Rølvaag carries the story and many of the characters from his classic Giants in the Earth forward to the next generation. Taking place in several years around 1885, the adolescence of Peder, son of Per Hansa and Beret, is interestingly related to bring out three major themes of the American immigrant experience in the northern Great Plains of that era.The politics of statehood for Dakota is the simplest and sets the stage for the others. The loudmouthed opinionated partisan debates fire the imagination of Peder and prepare his mind for rational thinking and debate.Secondly, the Americanization of the Norwegians, by giving up their language in favor of English - and by implication their old world culture itself - is enthusiastically welcomed by Peder but strongly resisted by his mother. This sets up a classic generational conflict.The third theme is the most significant: the overreach of religion and its overbearing control of the people. I was pleasantly surprised at the courage of Rølvaag to tackle this theme when he wrote in 1929. He presents several grasping ministers and priests, each vying to build their flocks from the few people farming on the plains. He shows how a revivalist church can form quickly, and did over and over again in late nineteenth-century America. Rølvaag focusses this large topic precisely down on Peder and shows how his youthful, naturally moral, happy mind and self are severely disrupted by the intrusion of religion and the unnatural guilt that it brings. It's done quite dramatically, and I was really hating some characters and cheering on others as the story progressed.The saga doesn't end with this book. One very large cliffhanger remains: What will those jilted ministers do now, will they exact some revenge? Will they succeed in destroying the reason, independence and happiness of the immigrant youth Peder? I'm afraid to read the next volume.

  • Margaret
    2019-01-29 16:34

    I was so disappointed in this book. His first book Giants in the Earth is a magnificent story of the Norwegian settlers in the Dakotas. This book is a sequel to the first and I could not believe that is was the same author. What a let down.

  • Donia
    2019-02-12 16:20

    Having lived for several years in areas of the Central Plains settled by Norwegians, I was drawn to read Rolvaag's books. As so many others have stated, Giants of the Earth was an easier read. I found Peder Victorious much slower and difficult to wade through but I did find that the "arguments" it posed and the community divisions it described mirrored what I experienced living in this region as an outsider. Though the story described life many decades prior to my experiences, I found it to be a wonderful description of life there even decades later. I just can't rate it higher as it was so dry for me. Perhaps after mulling it over I will change my mind. I do believe that it is an important contribution to the literature and history of our country.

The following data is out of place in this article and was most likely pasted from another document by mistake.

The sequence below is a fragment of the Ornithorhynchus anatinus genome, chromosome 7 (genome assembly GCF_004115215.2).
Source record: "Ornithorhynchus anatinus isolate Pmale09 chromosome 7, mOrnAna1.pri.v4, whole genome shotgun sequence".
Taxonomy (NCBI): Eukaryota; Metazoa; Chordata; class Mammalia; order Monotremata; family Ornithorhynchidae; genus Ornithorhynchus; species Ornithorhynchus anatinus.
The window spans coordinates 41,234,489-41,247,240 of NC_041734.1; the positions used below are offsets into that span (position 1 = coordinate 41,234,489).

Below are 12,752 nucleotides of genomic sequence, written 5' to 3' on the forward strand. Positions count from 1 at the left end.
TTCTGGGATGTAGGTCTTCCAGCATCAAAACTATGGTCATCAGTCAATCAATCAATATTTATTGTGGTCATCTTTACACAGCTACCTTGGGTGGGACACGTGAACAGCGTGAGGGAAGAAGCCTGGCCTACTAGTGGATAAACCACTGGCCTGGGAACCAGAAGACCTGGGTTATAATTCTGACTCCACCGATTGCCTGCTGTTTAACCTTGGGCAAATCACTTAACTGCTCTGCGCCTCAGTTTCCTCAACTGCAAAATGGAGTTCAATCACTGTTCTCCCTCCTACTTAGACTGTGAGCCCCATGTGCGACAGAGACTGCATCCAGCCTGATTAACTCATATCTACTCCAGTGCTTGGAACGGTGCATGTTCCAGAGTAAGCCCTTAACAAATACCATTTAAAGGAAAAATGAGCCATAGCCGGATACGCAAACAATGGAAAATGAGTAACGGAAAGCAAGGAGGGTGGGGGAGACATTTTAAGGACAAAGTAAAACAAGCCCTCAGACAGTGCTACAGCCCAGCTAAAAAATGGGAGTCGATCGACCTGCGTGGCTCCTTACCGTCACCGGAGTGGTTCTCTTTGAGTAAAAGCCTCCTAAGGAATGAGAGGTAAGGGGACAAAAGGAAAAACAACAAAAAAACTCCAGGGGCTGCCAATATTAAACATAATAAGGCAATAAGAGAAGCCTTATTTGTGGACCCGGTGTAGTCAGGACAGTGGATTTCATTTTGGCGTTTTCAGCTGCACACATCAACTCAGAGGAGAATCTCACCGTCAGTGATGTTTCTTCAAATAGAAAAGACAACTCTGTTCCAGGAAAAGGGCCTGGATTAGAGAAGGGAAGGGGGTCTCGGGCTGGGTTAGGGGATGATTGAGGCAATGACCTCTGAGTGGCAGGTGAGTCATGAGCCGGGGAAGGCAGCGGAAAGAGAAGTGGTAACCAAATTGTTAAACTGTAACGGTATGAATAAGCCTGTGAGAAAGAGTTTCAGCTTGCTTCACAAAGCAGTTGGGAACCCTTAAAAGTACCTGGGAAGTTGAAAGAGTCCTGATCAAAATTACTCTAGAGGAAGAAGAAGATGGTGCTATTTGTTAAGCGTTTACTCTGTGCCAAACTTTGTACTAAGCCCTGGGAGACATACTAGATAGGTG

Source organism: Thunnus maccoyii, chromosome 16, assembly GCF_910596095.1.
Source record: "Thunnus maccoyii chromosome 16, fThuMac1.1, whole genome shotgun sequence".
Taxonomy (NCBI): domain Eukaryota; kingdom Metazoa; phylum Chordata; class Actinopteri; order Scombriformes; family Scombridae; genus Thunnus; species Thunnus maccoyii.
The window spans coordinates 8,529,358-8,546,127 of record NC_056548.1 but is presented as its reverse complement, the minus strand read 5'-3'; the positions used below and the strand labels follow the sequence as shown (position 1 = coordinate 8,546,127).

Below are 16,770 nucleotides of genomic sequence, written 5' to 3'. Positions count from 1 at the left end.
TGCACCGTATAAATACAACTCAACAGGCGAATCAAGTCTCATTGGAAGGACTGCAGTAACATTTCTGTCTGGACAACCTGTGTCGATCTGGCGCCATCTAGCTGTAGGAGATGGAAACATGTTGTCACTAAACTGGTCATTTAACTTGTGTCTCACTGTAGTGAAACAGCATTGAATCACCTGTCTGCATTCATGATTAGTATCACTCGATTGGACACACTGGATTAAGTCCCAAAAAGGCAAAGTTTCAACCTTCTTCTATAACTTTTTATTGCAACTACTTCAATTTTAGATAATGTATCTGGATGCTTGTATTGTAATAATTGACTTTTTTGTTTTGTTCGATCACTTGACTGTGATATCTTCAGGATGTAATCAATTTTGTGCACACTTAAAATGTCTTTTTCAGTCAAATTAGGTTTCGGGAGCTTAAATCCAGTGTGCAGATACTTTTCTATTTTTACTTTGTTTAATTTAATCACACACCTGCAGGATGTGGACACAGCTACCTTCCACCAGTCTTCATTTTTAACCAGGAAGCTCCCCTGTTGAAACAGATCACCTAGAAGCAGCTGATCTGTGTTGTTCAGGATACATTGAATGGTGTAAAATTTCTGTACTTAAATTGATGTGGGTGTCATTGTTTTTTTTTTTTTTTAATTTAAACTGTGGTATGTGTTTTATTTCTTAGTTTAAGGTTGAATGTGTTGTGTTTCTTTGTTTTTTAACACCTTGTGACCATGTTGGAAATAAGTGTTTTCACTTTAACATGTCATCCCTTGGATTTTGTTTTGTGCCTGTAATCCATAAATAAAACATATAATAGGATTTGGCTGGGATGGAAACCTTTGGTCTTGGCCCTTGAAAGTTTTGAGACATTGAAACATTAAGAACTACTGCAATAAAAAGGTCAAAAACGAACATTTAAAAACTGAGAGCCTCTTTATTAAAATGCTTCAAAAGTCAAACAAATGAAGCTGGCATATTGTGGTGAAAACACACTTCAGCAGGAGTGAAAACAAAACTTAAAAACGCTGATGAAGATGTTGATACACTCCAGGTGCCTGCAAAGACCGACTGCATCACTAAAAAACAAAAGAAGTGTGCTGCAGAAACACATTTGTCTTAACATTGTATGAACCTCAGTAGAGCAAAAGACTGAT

• Les
    2019-02-12 22:35

    My Original Notes (1997):Good, but not great. Certainly not as good as Giants in the Earth. The novel ran hot and cold for me. Some parts didn't hold my interest at all (too much religion?) and others did so much that I couldn't put it down. Interesting sections involving the loss of native language (Beret vs. children and the church)My Current Thoughts:I still plan to someday reread Giants in the Earth, but sadly this follow-up holds no interest to me.

  • Lori L (She Treads Softly)
    2019-02-02 15:19

    First, read Giants in the Earth before Peder Victorious. Second, although Gudrun Hovde Gvale's introduction in my copy is certainly well worth reading, unless you want a synopsis of the whole story before you read the novel, don't read it until after you have finished the book. Alternately, if you just want to know what happens without read the book, by all means read it. There is also a biographical note on Rolvaag at the end of the novel.Giants in the Earth is more accessible and perhaps more riveting than Peder Victorious, but for those who are interested, this novel of settlers on the South Dakota prairie brilliantly shows the conflicts that must have arose with the Americanization of the Norwegian settlers. As Peder matures throughout the story, the conflicts that surely sprang up between the original Norwegian settlers and their now American children are illustrated in Peder's life. The relationship between Peder, as well as his other siblings, and their mother is especially poignant. The normal separation of children from their parents is magnified as the children are also separating themselves from their parent's culture and their own heritage. While I would very highly recommend Peder Victorious, I know it is not a book for everyone and needs to be read after Giants in the Earth.

  • Sherry Elmer
    2019-02-03 23:28

    Somewhat reluctantly, last year I picked up Rolvaag's Giants in the Earth. To my surprise, I loved it. I gained a new appreciation of the pioneer experience, learned a lot, and fell in love with the characters. I was very glad to learn there was a sequel.Peder Victorious is good, but not as good as Giants. The experience of Peder's generation, born in America, was much different than that of their forefathers'. The danger is much less as more people built bigger and stronger communities and civil society. The land becomes less of a towering presence than it had been to a handful of people living in sod huts. But there were still difficulties. The generations have a hard time understanding each other. Nothing new there, but the issues of language (Norwegian or English) and homeland make the divide more poignant. This book fulfills category #4, a classic in translation, for the Back to the Classics 2016 challenge. http://karensbooksandchocolate.blogsp...